Conclusion
I've tried to provide some options here that you can hopefully apply to your own skillset and predispositions. There is no black and white answer to be found, so you'll have to weigh your options before committing to any one technology. Consider that SVG will result in slower rendering as document complexity increases due to SVG's integration into the DOM. Hence, SVG would probably not be best for dynamic applications like games. Downsides of the Canvas include poor text rendering capability, lack of animation, as well as mediocre accessibility support. The best advice I can give you is to choose the one that not only best fits the task at hand, but your own comfort level as well.


A 3rd Version

Original post: http://www.sitepoint.com/canvas-vs-svg-how-to-choose/ 
At first glance, canvas and SVG appear to be different techniques that achieve the same thing. Both permit graphic manipulation in the browser, and either could be a solution for some projects. However, there are several subtle differences between the two, and choosing the wrong technology could cause development headaches later on.

Vectors vs Pixels

The primary difference between the two formats is that SVG is vector based, whereas canvas offers pixel operations.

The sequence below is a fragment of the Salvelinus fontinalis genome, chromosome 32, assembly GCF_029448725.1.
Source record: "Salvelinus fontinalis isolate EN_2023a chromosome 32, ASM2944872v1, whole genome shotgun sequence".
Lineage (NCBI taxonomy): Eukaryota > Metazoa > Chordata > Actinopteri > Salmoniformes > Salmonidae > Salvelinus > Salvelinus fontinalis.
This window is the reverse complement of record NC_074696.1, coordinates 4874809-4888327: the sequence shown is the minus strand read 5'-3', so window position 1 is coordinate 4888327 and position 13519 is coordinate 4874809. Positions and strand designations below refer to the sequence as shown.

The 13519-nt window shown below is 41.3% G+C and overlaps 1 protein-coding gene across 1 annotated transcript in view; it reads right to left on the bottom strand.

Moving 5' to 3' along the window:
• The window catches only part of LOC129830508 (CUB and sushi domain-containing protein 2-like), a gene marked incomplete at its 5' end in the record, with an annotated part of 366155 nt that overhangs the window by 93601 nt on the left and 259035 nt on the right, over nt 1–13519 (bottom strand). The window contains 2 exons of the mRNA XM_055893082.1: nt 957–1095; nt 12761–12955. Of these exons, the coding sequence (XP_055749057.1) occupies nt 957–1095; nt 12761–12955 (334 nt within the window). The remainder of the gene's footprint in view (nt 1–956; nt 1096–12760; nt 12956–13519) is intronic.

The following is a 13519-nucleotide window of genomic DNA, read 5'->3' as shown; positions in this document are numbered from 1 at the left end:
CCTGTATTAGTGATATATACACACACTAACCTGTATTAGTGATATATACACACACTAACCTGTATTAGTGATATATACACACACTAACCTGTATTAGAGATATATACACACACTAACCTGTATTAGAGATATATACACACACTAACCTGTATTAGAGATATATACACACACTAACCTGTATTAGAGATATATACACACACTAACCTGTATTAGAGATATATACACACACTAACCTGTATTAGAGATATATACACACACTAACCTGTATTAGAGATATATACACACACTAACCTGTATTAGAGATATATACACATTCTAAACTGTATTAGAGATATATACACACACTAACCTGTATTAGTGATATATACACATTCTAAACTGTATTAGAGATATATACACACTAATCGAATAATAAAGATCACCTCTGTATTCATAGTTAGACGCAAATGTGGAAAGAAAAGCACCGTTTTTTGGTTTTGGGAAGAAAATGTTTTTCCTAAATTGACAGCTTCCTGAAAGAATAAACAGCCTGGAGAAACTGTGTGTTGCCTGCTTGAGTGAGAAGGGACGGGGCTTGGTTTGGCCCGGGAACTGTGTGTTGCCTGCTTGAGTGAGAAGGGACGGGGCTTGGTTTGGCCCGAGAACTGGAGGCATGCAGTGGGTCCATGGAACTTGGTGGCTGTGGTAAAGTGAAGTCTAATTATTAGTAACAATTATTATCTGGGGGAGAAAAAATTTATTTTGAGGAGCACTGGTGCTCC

The distinction is somewhat blurred — you can load bitmaps in SVG, and the canvas API can draw lines and shapes. But the final result is what’s important: SVGs remain as vectors but canvas elements are bitmaps. You can draw a shape on the surface of a canvas element, but it will become a collection of pixels.

Document vs Script

SVG images are defined in XML. An image can be created on the server side, or within a package such as Inkscape, and loaded directly into the browser for viewing and client-side manipulation.
Canvas is script-based and cannot operate when JavaScript’s disabled. All canvas images are built using a series of API drawing commands.

Objects vs Graphics

Every SVG element becomes part of the DOM and can be manipulated accordingly. For example, you can attach an “onclick” event handler to a shape, or examine its properties using a tool such as Firebug. Although this is useful, there is a performance hit when you’re working with large numbers of objects.